SAME SEX MARRIAGE: Religious Australians have some thinking to do, according to a Gympie pastor.
SAME SEX MARRIAGE: Religious Australians have some thinking to do, according to a Gympie pastor. Contributed

Religious Australians 'may walk away from marriage'

WILL followers of major religions like Christianity, Judaism and Islam consider rejecting state sanctioned marriage if marriage equality laws conflict with their religious beliefs?

A Gympie Christian leader says many will consider it.

Much may depend on the detailed wording of the new law, which a majority of Australian voters have now supported in general terms.

But Gympie Christian identity Dean Comerford says there will still be a conflict for many between same sex marriage and God's law.

Pastor Comerford, of the Gympie Community Church, says Christians may no longer trust the state as a custodian of the institution of marriage, no matter how much they may accept same sex couples and relationship diversity.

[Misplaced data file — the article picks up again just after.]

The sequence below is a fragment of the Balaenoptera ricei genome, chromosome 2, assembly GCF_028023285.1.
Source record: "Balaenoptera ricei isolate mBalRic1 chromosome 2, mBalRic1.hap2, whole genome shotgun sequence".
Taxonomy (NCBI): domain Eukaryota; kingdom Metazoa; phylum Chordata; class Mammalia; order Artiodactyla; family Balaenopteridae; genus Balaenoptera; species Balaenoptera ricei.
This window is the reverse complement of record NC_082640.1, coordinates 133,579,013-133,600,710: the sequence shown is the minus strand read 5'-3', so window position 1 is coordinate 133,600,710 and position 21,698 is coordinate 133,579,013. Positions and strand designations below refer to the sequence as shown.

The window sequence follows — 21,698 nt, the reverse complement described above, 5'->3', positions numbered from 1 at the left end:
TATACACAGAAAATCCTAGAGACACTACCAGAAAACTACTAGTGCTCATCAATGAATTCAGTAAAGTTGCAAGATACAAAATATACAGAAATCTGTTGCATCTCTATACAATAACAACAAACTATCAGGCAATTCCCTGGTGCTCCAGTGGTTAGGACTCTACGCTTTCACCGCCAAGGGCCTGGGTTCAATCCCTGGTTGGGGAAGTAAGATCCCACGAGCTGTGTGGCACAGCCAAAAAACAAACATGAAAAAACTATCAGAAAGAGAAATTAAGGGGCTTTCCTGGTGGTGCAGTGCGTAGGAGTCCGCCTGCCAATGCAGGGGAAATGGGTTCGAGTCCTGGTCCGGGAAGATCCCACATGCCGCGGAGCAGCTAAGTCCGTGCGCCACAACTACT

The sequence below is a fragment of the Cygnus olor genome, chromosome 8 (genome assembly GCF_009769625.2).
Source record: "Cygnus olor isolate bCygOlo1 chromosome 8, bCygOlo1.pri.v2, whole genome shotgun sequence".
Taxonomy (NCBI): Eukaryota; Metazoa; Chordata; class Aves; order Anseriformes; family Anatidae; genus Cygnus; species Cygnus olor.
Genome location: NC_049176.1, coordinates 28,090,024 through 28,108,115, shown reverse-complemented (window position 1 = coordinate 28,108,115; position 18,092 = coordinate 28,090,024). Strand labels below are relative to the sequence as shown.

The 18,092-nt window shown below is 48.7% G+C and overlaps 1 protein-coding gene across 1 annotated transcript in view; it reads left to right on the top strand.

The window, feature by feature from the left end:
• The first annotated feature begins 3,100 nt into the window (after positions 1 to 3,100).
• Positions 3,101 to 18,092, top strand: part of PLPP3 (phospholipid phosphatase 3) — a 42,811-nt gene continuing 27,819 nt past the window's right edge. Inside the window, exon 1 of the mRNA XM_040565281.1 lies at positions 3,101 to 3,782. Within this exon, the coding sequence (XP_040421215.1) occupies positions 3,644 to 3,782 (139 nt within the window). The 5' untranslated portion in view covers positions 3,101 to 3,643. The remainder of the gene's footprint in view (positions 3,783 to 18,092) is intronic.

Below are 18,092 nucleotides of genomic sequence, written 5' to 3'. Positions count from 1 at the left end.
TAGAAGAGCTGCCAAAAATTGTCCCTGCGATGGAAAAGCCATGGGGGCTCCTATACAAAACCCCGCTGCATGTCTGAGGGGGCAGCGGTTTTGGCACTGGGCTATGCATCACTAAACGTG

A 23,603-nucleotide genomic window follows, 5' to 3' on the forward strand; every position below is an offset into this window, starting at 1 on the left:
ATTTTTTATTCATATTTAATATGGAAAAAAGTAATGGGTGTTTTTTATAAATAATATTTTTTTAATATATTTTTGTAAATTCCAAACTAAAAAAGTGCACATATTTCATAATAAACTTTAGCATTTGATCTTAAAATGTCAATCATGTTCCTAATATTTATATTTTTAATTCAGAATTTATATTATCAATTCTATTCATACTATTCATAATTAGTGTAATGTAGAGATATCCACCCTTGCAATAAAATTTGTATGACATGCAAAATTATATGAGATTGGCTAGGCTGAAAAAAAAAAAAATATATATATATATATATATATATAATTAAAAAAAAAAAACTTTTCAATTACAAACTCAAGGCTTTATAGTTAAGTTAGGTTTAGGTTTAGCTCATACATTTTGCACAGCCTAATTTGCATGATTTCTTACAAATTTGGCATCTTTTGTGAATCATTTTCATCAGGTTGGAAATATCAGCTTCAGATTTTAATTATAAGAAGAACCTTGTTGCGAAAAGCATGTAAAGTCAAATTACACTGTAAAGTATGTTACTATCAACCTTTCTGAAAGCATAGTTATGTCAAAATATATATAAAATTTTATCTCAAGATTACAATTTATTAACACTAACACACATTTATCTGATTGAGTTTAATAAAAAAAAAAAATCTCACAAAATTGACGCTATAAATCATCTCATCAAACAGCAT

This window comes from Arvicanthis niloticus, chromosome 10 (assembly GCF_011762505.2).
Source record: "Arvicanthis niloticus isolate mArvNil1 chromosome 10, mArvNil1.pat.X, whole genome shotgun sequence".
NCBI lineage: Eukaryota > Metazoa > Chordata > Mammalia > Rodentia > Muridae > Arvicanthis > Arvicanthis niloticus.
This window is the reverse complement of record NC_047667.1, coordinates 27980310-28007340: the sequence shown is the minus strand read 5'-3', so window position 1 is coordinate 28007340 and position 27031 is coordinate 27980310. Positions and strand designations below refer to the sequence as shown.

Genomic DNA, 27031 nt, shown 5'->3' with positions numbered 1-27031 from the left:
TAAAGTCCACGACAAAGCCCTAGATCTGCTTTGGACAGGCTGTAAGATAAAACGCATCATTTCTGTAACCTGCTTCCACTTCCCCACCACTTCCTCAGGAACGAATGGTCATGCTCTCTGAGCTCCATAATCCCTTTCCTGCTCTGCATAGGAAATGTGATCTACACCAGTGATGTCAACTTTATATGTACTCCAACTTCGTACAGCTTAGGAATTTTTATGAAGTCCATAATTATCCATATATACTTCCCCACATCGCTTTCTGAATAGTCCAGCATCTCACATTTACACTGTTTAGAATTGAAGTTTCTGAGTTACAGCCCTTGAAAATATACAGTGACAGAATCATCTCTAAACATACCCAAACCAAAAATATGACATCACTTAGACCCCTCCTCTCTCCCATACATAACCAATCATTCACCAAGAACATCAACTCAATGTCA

If churches retained marriage as a religious and community institution, but rejected the role of the state, their followers may be legitimately married in the eyes of the church, but legally living in a de facto relationship.

He says many Christians will be pondering the implications of any legislative change for themselves and their faith.

With similar relevant doctrine applying to the other Abrahamic religions, the concern could also affect Jews and Muslims.

"I don't know the answer and I don't know what I will do," Pastor Comerford said yesterday.

"I don't have to agree with you to love you, but I am caught between God's love for all of us and God's law that marriage is between a man and a woman.

"Would a gay couple be welcome in my church? Yes, absolutely and I hope they would be accepted by all of us. But would I marry them? No," he said yesterday.

Mr Comerford questioned claims that Christians were almost evenly divided and were overall in support of a change to include same sex relationships in the definition of marriage.

"I think if you surveyed people who attend churches, 90 per cent would be against the change and many would question whether the state is now a trustworthy custodian of the institution of marriage," he said.